SAN FRANCISCO, June 28 (Reuters) - Technology stocks are Wall Street's top performers as 2019 hits half-way, with investors betting on lower interest rates, although Apple and chipmakers face turbulence related to the U.S.-China trade war.
The S&P 500 information technology index has surged 9% in June, its strongest month in three years. That rally, and the S&P 500's record high on June 21, reflect investors' increased appetite for risk as they become more confident the Federal Reserve will cut interest rates to support a slowing economy.
It also shows that Wall Street is mostly confident that U.S. President Donald Trump, who has shown a dislike for stock market downswings, will ultimately resolve his trade conflict with China.
Looking for evidence of progress on the trade front, investors will closely watch a planned meeting this weekend between Trump and China's president, Xi Jinping, at the upcoming Group of 20 summit in Japan.
"The risk to the downside is the greatest. If trade talks break down then we could head lower, probably a lot further, and the tech sector could be a leader to the downside," said Randy Frederick, Vice President of Trading & Derivatives at Charles Schwab.
Other investors say their optimism about the tech stocks is grounded in expectations that the sector's earnings growth will outperform the rest of the economy over the next several years.
"Our expectations for genuine progress regarding tariffs at the G20 is quite low," said David Carter, chief investment officer at Lenox Wealth Advisors in New York. "Tech is less of a short-term tactical play, and more a belief in the long-term growth potential of the space. Certainly, it's affected by tariffs and regulation, but the growth story is still there."
Although just short of its April record high, the technology index is up 26% so far in 2019, leading other sectors by far and easily beating the S&P 500's 17% return. Among June's strong performing technology stocks are Nvidia, Apple , Xerox, each up over 13%.
Facebook, Amazon and Netflix all rose more than 7% in June, slightly outperforming the S&P 500's increase of just under 7% as investors increased bets on high-growth, volatile stocks.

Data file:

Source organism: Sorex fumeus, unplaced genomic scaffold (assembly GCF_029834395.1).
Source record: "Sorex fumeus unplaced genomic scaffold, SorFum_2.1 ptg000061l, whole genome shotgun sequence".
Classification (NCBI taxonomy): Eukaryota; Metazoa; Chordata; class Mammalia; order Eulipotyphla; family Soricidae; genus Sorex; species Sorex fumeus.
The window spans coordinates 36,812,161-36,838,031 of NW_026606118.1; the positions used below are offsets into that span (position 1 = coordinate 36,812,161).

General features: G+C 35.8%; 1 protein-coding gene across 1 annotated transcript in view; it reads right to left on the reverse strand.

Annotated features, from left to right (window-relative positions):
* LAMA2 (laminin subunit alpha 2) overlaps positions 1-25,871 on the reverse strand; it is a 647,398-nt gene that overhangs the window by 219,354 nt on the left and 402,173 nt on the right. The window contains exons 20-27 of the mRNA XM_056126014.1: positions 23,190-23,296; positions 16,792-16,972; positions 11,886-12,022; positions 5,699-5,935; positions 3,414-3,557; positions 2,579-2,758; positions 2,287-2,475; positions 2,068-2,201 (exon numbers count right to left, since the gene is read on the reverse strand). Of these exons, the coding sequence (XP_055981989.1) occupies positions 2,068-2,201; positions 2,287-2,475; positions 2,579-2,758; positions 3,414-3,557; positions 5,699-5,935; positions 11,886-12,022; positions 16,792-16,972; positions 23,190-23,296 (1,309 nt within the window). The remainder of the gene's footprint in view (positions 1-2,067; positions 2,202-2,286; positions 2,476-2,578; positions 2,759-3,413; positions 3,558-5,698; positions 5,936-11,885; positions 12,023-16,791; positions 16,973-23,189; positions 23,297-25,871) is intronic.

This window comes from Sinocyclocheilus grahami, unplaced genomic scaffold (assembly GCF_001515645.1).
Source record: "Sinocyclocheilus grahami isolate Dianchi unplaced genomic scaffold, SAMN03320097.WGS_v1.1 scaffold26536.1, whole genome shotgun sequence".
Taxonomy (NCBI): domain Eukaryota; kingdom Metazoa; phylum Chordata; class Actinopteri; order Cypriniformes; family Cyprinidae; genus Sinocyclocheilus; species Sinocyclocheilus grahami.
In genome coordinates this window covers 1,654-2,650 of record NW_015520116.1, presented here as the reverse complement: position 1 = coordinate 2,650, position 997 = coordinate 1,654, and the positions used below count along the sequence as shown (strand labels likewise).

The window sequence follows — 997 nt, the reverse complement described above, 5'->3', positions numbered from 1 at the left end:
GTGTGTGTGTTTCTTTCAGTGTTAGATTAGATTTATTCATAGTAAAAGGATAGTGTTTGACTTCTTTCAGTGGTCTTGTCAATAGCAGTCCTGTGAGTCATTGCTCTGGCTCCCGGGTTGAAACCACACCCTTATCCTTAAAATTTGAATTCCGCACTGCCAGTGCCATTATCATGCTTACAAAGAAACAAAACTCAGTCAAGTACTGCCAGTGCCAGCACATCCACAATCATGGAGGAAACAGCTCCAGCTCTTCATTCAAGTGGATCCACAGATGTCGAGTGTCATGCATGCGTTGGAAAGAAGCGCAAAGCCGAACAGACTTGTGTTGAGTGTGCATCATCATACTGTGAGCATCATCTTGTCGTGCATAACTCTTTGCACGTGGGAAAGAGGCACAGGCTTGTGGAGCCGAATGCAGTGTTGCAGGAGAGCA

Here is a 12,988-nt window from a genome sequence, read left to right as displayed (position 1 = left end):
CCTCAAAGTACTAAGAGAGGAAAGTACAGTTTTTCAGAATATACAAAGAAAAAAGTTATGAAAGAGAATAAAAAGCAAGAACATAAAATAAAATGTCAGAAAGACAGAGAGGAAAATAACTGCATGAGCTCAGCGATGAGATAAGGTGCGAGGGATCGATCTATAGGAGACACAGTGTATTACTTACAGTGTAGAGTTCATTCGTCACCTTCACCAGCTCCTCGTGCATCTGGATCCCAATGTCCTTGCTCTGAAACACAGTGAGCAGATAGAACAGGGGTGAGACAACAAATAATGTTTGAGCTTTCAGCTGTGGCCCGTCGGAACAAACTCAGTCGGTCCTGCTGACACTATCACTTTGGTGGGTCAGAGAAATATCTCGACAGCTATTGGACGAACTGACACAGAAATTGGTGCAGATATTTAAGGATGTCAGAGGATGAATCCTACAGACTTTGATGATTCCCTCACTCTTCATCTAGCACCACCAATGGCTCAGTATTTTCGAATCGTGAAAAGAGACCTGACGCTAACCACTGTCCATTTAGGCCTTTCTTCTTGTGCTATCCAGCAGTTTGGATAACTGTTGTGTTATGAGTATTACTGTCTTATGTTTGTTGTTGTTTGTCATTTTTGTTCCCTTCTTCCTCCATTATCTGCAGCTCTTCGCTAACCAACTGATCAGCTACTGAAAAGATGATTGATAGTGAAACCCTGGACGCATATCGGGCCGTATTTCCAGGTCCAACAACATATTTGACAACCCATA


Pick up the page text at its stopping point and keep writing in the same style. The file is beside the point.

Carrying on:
Uncertainty related to the trade conflict and Washington's blacklisting of China's Huawei have pushed the Philadelphia Semiconductor Index down 8% from its record high in April, but it is still up 27% for the year, buoyed by expectations that a slump in global sales is near its bottom and that demand is set to recover.
The benchmark chip index has surged over 5% since Tuesday, when Micron Technologies said it resumed some sales to Huawei and forecast a recovery in memory chip demand in the second half of the year.
Underpinning not just tech, but most of Wall Street's recent strength, is the recently increased confidence that the Fed will cut interest rates as soon as July, with interest rate futures pointing to three rate cuts this year to support already dwindling economic growth.
The recent strong performance of technology stocks comes even as analysts predict a drop in quarterly earnings for the sector, in part due to uncertainty around the trade war. Many U.S. semiconductor companies rely on China for over half of their revenue.
Analysts on average expect the S&P 500 IT sector's earnings per share to sink 8% in the second quarter, compared to a 0.3% increase predicted for the S&P 500, according to Refinitiv's IBES data.
S&P 500 semiconductor companies are seen posting a much deeper 28% slump in second-quarter earnings, and a 20% drop for all of 2019. Analysts on average expect Advanced Micro Devices and rival Nvidia to post declines of over 40% in earnings per share for the quarter.
A resolution of the trade conflict would lead analysts to increase their earnings estimates for the technology sector to reflect improved global economic conditions, Frederick said.
"The economy really hasn't slowed down that much. That says we're still in a cyclical market and there’s still some upside potential, and tech tends to be one of the leaders when you’re in a cyclical market," he said.
Reporting by Noel Randewich; editing by Alden Bentley and Chizu Nomiyama